Curmudgeon's "Opening Times" Column - September 1998
* Fear of Flavour *
I was talking recently to a confirmed lager drinker, a man of some intelligence, who has clearly given some thought to his preferences rather than just blindly accepting what the advertisers tell him. But, as far as he is concerned, the sole point of drinking beer is intoxication, and the less flavour the better.
He much prefers smooth, bland lagers such as Foster's to those from Germany or the Czech Republic which to his mind have an unpleasant aftertaste - in other words, they taste of malt and hops. Drinking from the bottle is a good way of avoiding the aroma of beer. And he has tried the original Czech Budweiser Budvar, but thought it much inferior to the American Budweiser.
These views may be anathema to anyone who appreciates beer, but we have to recognise that they are very widespread. In many other fields, blandness and predictability are a big selling point - how else can you explain the success of the Toyota Corolla or Céline Dion? Indeed, closer to home, the typical real ale enthusiast tends to choose his clothes for comfort and durability rather than being at the cutting edge of fashion.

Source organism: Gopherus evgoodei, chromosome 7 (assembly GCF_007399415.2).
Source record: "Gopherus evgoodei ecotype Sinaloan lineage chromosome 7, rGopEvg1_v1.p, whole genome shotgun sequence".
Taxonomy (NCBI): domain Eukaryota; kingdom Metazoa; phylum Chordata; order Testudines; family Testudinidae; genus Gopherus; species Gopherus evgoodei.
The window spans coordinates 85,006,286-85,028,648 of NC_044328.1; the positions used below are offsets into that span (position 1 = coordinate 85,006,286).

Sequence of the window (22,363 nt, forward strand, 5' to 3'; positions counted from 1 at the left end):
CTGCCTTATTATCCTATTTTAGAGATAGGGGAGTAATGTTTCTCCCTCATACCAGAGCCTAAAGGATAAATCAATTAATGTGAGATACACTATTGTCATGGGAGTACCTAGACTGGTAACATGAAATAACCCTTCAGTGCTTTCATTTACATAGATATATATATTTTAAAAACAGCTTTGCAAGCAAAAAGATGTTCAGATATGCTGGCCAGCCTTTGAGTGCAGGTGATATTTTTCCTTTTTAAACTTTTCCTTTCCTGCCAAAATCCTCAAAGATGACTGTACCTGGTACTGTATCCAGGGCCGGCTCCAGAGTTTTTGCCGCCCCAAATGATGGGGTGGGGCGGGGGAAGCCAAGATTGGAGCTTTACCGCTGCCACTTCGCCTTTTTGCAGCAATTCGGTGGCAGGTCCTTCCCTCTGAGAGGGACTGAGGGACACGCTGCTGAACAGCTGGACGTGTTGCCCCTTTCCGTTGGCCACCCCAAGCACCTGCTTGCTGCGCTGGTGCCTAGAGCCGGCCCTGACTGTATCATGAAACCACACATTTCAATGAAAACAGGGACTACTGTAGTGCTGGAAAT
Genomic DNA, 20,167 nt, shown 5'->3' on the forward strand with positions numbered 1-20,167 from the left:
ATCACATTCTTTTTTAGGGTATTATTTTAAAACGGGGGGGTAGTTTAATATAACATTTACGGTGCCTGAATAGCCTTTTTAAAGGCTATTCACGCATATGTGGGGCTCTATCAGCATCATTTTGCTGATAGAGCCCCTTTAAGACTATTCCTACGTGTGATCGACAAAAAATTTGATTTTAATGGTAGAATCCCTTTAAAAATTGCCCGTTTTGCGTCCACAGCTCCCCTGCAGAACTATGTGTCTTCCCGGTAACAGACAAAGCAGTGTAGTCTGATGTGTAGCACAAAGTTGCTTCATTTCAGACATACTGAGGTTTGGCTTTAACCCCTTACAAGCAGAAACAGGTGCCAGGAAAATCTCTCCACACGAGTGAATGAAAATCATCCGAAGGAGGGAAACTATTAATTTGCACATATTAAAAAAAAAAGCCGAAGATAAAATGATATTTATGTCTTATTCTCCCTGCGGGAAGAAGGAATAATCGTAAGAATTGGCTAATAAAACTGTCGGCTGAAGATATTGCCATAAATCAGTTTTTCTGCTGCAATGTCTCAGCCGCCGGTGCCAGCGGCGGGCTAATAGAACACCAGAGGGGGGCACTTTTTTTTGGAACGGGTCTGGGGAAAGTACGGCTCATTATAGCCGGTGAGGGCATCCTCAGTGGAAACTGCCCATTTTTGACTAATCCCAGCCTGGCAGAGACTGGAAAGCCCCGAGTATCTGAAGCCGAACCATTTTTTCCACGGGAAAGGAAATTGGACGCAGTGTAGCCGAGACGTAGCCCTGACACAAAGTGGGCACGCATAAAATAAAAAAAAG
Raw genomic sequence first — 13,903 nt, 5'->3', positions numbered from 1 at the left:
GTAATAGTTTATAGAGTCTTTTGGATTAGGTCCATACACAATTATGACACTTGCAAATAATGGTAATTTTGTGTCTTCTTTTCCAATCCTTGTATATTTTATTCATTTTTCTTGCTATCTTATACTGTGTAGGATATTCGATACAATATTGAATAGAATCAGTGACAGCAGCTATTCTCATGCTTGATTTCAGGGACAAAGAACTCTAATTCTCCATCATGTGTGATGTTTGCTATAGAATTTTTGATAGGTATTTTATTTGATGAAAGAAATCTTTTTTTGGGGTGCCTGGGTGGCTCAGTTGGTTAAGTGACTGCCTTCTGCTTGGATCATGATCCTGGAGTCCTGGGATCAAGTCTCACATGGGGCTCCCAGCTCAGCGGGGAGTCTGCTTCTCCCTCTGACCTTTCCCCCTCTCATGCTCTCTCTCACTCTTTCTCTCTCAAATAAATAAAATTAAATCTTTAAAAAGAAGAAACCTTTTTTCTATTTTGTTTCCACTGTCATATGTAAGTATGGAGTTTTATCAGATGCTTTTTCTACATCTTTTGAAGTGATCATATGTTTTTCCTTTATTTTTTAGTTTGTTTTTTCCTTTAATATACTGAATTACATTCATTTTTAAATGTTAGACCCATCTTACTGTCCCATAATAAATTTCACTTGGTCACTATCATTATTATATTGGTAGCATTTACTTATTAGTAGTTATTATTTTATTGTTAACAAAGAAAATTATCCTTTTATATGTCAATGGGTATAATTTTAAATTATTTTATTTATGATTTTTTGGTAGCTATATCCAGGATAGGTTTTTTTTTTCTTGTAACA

Beer lovers often consider it a self-evident truth that people will prefer beers with strong, distinctive flavours if only given the chance to sample them, but this is not necessarily true. While no real ale should be bland, we must recognise that there is a place for those with flavours that could be described as subtle. If every beer was bursting with in-your-face hoppiness it would deter many potential converts.
* Bite Your Lip *
I don't like to see people drinking beer out of the bottle. It's an ignorant, ill-mannered and unhygienic habit, and it shows you couldn't care less about the product. It's about on a par with picking your nose in public. If you guzzled wine or whisky straight from the bottle, you'd come across as a hopeless drunk - so why should it be any different with beer?
I suppose you have to expect that youngsters will do this kind of thing in their early drinking years. Far worse, though, to see thirty- and fortysomething men like my "friend" above necking a Bud in a pathetic attempt to appear young and trendy. And it's regrettably so commonplace that to express your disapproval is likely to be considered a social faux pas, and you're best advised to bite your lip and say nothing.
The distressing thought occurs whether in forty years' time, our pubs - if we have any left - will be full of old blokes drinking insipid lagers out of the bottle. Or might they have grown out of it by then? We can at least derive some hope from the fact that trends do not last for ever - you don't see people sticking slices of lime in the necks of bottles nowadays.